Mystical Bedlam: Madness, Anxiety and Healing in Seventeenth-Century England

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Cambridge University Press, Jun 30, 1983 - Medical - 323 pages
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Mystical Bedlam explores the social history of insanity of early seventeenth-century England by means of a detailed analysis of the records of Richard Napier, a clergyman and astrological physician, who treated over 2000 mentally disturbed patients between 1597 and 1634. Napier's clients were drawn from every social rank and his therapeutic techniques included all the types of psychological healing practised at the time. His vivid descriptions of his clients' afflictions and complaints illuminate the thoughts and feelings of ordinary people. This book goes beyond simply analysing mental disorder in a seventeenth-century astrological and medical practice. It reveals contemporary attitudes towards family life, describes the appeal of witchcraft and demonology to ordinary villagers, and explains the social and intellectual basis for the eclectic blend of scientific, magical, and religious therapies practised before the English Revolution. Not only is it a contribution to the history of medicine but also a survey of some of the darkest regions of the mental world of the English people of the seventeenth century.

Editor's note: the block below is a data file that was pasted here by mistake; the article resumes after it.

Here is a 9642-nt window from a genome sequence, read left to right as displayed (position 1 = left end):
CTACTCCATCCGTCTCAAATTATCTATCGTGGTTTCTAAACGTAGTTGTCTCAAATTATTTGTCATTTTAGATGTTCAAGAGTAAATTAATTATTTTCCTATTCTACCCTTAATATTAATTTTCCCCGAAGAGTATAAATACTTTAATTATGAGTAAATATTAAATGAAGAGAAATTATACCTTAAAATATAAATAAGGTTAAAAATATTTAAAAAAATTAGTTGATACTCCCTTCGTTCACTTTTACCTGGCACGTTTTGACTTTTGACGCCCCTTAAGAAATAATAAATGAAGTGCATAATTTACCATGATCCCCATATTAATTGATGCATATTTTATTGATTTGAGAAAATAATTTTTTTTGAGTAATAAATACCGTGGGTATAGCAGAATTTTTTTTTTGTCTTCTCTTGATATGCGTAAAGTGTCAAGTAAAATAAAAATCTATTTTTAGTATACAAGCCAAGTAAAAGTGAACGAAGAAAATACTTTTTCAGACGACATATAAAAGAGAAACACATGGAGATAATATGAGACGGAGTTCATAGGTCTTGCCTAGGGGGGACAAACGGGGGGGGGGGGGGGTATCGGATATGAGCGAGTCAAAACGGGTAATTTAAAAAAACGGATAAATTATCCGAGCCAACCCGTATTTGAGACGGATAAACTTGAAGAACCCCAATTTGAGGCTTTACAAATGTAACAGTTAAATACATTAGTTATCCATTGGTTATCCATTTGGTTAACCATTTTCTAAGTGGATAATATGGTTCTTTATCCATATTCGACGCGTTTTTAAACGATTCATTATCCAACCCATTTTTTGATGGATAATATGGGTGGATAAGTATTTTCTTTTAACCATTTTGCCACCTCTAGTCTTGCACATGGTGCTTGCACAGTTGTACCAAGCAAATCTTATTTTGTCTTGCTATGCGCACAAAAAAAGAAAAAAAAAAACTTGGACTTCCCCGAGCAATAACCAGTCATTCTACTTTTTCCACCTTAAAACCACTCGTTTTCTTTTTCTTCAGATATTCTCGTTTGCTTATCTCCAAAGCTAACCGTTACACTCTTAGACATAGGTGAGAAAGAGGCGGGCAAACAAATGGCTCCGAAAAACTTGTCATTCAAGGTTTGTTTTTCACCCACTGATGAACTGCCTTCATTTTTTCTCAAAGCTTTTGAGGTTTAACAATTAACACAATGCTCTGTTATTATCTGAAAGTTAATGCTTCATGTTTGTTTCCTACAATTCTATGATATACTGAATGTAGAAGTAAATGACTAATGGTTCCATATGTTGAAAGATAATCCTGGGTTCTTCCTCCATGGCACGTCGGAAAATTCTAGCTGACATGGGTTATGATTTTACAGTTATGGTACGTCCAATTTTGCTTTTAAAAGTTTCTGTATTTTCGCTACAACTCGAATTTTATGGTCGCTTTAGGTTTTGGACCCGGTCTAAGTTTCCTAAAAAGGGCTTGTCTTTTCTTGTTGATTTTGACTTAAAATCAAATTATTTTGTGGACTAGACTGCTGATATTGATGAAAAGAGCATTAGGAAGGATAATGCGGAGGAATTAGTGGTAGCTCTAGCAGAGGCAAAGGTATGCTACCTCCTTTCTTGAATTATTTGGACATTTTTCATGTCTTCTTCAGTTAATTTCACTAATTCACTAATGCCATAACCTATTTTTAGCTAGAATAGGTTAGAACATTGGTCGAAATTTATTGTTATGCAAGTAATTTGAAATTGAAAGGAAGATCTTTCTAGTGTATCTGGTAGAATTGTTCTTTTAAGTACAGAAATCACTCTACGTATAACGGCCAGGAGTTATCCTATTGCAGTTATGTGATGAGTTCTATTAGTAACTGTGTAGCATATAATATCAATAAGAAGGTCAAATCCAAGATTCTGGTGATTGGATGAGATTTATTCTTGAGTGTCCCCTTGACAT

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The books a bag of shite

Contents

A healer and his patients
13
Stress anxiety and family life
72
Popular stereotypes of insanity
112
Psychological healing
173
Age and sex of Napiers mentally disturbed
233
Stresses reported by Napiers disturbed patients
239
Cross tabulations of psychological symptoms
246
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About the author (1983)

Muriel C. McClendon is Assistant Professor of History at the University of California, Los Angeles. She is the author of "The Quiet Reformation: Magistrates and the Emergence of Protestantism in Tudor Norwich" (Stanford, 1999). Joseph P. Ward teaches history at the University of Mississippi. He is the author of "Metropolitan Communities: Trade Guilds, Identity, and Change in Early Modern England" (Stanford, 1997). Michael MacDonald is Professor of History at the University of Michigan. His most recent book is "Witchcraft and Hysteria in Elizabethan England" (editor).

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